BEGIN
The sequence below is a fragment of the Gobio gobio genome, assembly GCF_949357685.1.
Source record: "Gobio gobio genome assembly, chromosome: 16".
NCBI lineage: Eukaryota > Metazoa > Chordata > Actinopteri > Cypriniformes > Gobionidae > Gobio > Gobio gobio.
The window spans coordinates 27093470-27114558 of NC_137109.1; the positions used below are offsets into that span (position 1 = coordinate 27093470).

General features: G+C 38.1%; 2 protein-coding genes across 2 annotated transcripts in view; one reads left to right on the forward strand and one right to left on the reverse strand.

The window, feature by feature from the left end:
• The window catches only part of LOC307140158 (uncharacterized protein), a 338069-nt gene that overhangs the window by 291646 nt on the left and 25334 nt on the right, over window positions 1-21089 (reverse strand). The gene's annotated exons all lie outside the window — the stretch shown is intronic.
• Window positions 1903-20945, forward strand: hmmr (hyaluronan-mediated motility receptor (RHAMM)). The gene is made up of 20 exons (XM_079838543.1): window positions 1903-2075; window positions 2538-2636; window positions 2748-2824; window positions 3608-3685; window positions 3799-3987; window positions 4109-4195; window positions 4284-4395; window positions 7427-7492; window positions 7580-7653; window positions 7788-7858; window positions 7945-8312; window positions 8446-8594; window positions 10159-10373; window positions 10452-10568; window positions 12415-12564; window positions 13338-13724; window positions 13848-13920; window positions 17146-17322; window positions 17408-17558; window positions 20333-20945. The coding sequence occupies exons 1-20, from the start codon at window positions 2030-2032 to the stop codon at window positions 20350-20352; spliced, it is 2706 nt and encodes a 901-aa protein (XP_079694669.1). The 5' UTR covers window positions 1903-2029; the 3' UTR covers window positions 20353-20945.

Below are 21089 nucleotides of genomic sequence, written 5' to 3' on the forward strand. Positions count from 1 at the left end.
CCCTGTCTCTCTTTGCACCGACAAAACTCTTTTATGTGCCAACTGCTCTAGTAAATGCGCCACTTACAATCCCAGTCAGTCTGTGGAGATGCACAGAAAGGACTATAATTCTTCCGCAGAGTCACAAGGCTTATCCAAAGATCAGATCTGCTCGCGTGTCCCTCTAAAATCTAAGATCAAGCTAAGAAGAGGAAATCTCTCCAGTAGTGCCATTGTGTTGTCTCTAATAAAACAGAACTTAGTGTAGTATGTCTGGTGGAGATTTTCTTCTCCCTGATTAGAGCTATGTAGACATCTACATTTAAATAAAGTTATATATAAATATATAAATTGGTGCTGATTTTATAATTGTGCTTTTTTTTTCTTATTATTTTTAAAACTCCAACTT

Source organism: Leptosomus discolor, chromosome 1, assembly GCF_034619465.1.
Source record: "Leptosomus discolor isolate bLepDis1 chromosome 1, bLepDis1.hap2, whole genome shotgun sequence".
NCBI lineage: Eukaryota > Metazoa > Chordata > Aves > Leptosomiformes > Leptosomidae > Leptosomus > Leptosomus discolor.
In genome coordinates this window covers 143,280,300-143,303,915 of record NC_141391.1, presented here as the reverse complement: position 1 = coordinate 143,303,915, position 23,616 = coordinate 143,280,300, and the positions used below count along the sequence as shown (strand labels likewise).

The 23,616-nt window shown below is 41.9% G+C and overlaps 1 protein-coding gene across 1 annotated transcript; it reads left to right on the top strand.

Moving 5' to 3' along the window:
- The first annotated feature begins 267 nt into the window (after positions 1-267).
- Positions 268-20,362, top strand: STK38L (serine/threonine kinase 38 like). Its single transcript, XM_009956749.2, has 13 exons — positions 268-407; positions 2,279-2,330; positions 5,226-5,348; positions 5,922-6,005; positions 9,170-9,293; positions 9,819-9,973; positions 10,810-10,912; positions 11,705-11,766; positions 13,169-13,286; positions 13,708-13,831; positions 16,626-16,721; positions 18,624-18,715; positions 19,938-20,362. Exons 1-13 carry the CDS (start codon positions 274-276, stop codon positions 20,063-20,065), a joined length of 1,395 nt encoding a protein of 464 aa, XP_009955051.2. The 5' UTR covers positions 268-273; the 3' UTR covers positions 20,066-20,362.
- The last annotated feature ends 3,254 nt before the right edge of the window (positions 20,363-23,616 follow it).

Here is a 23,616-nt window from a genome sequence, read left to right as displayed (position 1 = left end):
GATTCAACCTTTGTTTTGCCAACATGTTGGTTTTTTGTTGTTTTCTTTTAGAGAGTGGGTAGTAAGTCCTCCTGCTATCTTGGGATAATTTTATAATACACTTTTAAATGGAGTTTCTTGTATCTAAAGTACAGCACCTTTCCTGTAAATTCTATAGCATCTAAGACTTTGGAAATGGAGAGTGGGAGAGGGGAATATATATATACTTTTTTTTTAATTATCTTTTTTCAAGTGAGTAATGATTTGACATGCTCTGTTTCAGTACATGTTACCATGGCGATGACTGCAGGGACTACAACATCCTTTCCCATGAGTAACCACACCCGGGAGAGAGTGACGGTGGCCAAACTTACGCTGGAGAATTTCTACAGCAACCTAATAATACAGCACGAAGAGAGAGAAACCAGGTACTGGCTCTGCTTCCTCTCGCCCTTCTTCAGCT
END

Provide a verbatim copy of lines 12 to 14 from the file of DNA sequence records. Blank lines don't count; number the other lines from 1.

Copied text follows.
Source record: "Leptosomus discolor isolate bLepDis1 chromosome 1, bLepDis1.hap2, whole genome shotgun sequence".
NCBI lineage: Eukaryota > Metazoa > Chordata > Aves > Leptosomiformes > Leptosomidae > Leptosomus > Leptosomus discolor.
In genome coordinates this window covers 143,280,300-143,303,915 of record NC_141391.1, presented here as the reverse complement: position 1 = coordinate 143,303,915, position 23,616 = coordinate 143,280,300, and the positions used below count along the sequence as shown (strand labels likewise).